No. 397, February 22, 2008
Wolves, Dead Zones, Bats, and Rainforests
Federal Protection Stripped From Rockies Gray Wolves, Groups Pledge Legal Challenge
On February 21, the Bush administration removed the gray wolf from the protections of the Endangered Species Act in Idaho, Montana, and Wyoming. Under the protection of the Act, the wolf population grew from a handful in the 1970s to more than 1,500 in 2007. The states, however, have pledged to kill up to 70 percent of wolves as soon as federal protections are removed, causing this endangered species success story to turn into a tragedy.
The Center for Biological Diversity, Natural Resources Defense Council, Earthjustice, Defenders of Wildlife, and the Alliance for the Wild Rockies have pledged to sue the administration to keep the wolf on the endangered species list. The Center is already in court opposing the administration's removal of protections for the gray wolf in the Great Lakes.
Read about it in USA Today.
Secretive Agency Forced to Review Grazing Impacts on 100,000 Acres in Yellowstone Ecosystem
In response to a lawsuit filed by the Center and Western Watersheds Project, the U.S. Department of Agriculture has agreed to review the impact of its Sheep Experiment Station on bighorn sheep, antelope, lynx, wolves, grizzly bears, and other sensitive species. The secretive station on the Idaho-Montana border grazes thousands of sheep on over 100,000 acres of public land where it conducts predator-control measures such as steel leghold traps, strangulation snares, aerial gunning, and poisoning, while refusing to abide by environmental laws or mitigate the environmental impact.
Read about it in the Jackson Hole Star-Tribune.
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Ocean Dead Zones Off West Coast Blamed on Global Warming
According to researchers at Oregon State University, "dead zones" off coastal Oregon, expanding into Washington and California, are likely caused by global warming. These low-oxygen waters, which are largely devoid of marine life, have been consistently returning to the region each summer since 2002, and scientists believe the areas may have crossed a tipping point where offshore, low-oxygen zones are the new normal.
Read about it in the San Francisco Chronicle.
Near-extinct Hawaiian Plant Proposed for Federal Protection
In response to a petition and lawsuit by the Center, the U.S. Fish and Wildlife Service proposed on February 19 to protect a Hawaiian plant, Phyllostegia hispida, under the Endangered Species Act. The action comes more than two year after federal scientists urged the government to take emergency action because of the species' impending extinction. Phyllostegia hispida has dwindled to such low number that it has twice been feared extinct in the past decade.
Read about in our press release.
Emergency Action Requested to Save Northeast Bats From Deadly Disease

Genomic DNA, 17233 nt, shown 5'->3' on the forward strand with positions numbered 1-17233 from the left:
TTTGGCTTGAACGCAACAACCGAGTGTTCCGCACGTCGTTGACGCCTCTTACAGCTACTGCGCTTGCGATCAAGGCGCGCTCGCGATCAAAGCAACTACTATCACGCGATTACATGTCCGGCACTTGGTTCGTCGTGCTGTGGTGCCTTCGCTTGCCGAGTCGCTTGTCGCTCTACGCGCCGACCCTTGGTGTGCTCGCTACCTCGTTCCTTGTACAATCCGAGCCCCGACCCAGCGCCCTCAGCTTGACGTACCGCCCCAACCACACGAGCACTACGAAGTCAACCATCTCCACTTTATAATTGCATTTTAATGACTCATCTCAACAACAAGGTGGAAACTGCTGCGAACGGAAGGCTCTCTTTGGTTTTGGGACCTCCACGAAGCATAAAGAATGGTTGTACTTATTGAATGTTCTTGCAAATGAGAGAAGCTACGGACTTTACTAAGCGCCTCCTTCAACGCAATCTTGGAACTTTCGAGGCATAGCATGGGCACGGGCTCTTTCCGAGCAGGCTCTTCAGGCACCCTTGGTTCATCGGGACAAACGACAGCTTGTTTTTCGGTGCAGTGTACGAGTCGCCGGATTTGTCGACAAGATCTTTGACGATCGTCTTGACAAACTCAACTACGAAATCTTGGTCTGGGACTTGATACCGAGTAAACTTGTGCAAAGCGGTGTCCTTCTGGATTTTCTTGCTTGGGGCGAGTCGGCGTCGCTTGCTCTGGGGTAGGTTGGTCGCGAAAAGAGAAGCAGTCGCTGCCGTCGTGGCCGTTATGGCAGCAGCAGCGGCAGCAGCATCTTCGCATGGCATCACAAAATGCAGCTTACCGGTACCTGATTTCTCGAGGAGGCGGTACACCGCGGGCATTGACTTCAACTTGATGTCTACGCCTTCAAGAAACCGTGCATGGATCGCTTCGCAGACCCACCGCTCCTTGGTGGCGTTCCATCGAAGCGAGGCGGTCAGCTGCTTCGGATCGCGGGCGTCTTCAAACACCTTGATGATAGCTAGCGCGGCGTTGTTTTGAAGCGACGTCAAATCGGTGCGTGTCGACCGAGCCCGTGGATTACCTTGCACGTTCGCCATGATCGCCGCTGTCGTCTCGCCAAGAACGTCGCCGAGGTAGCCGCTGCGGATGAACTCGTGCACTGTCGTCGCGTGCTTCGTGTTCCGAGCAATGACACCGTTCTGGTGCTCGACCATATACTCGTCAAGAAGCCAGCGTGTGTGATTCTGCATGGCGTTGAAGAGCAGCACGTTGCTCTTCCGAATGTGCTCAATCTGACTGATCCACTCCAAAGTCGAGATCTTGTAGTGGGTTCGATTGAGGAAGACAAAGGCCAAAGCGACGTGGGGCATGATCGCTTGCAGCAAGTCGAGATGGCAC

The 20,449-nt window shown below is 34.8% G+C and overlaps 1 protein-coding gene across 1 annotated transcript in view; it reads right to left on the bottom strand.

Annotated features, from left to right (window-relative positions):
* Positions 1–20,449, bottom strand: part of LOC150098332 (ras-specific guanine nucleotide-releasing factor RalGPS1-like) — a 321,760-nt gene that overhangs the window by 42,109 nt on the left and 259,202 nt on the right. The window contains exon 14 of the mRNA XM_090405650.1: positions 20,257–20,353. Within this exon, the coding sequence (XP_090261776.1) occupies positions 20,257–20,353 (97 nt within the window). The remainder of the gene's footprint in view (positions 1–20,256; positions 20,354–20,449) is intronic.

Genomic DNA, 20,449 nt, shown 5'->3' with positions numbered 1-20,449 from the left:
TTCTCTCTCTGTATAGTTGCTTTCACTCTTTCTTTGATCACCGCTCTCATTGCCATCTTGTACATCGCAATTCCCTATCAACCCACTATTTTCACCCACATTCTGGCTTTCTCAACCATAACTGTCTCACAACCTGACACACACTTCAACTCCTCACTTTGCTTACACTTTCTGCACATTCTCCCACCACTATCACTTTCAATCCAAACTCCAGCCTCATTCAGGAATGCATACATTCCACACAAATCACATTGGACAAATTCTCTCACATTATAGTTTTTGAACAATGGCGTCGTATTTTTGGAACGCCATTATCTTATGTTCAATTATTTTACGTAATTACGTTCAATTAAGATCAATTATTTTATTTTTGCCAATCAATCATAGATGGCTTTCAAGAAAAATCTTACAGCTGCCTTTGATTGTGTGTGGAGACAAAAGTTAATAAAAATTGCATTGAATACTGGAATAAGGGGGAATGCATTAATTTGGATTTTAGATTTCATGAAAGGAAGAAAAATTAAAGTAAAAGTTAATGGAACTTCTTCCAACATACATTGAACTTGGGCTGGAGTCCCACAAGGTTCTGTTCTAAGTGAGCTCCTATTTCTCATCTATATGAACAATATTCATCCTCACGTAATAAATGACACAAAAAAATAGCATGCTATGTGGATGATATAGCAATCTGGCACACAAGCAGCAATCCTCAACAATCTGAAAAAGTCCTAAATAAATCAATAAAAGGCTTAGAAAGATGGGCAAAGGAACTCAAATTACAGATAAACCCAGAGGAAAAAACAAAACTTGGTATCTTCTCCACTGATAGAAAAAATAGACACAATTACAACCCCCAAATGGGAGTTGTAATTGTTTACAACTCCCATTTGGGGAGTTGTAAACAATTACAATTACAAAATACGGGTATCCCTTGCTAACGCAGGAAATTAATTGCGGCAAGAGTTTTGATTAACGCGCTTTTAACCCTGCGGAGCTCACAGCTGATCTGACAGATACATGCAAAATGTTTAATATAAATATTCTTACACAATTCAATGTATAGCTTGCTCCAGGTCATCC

On February 18 the Center and its allies petitioned the U.S. Fish and Wildlife Service to take immediate action to protect Northeast bats threatened by a mysterious new ailment dubbed "white-nose syndrome." Bats with the ailment, including the endangered Indiana bat, are dying by the thousands in New York and Vermont while the Fish and Wildlife Service continues to approve logging, mining, road building, and development plans that will further stress them. Our petition asks that approval of these additional plans be withdrawn until the growing white-nose disease problem is solved.
"Logging, burning, road building -- all these actions harm endangered bats," said Mollie Matteson, public lands advocate with the Center. "With the deadly specter of white-nose syndrome looming over these vulnerable species, the government simply cannot carry on business as usual."
Read about it in the Rutland Herald and Burlington Free Press.
UN Delegation Visits Central America's Largest Rainforest
On February 18 an international coalition of conservation groups began meeting with delegates from the World Heritage Centre and World Conservation Union to discuss threats facing La Amistad International Park, a World Heritage site containing Central America's largest remaining virgin rainforest. Last April, the Center and its allies petitioned the World Heritage Committee to list the park as a site "in danger" because of pending dam construction. In June 2007, the committee decided to take action based on the Center's petition and resolved to send this week's joint delegation to evaluate threats facing La Amistad.
Click here to learn more about the danger to La Amistad International Park.
Tribes Join Fight to Save Arizona's Eagles
It was standing room only on February 6 in an Arizona federal courtroom when 75 tribal leaders and conservationists squared off against the Bush administration in battle over the future of Arizona's bald eagles. Calling the case "an important issue for our district and the United States," the judge allowed lawyers for the Salt River Pima-Maricopa Indian Community, the San Carlos Apache Tribe, Yavapai-Apache Nation and Tonto Apache Tribe to explain why they supported the Center for Biological Diversity's effort to retain federal protection for the eagle in Arizona. The tribes argued that retaining Endangered Species Act protection for the eagle is the best way to honor the "ancient insight" they have into the eagle's role in the community of life.
Read more in the Arizona Republic.
Gray wolf photo courtesy of USFWS.
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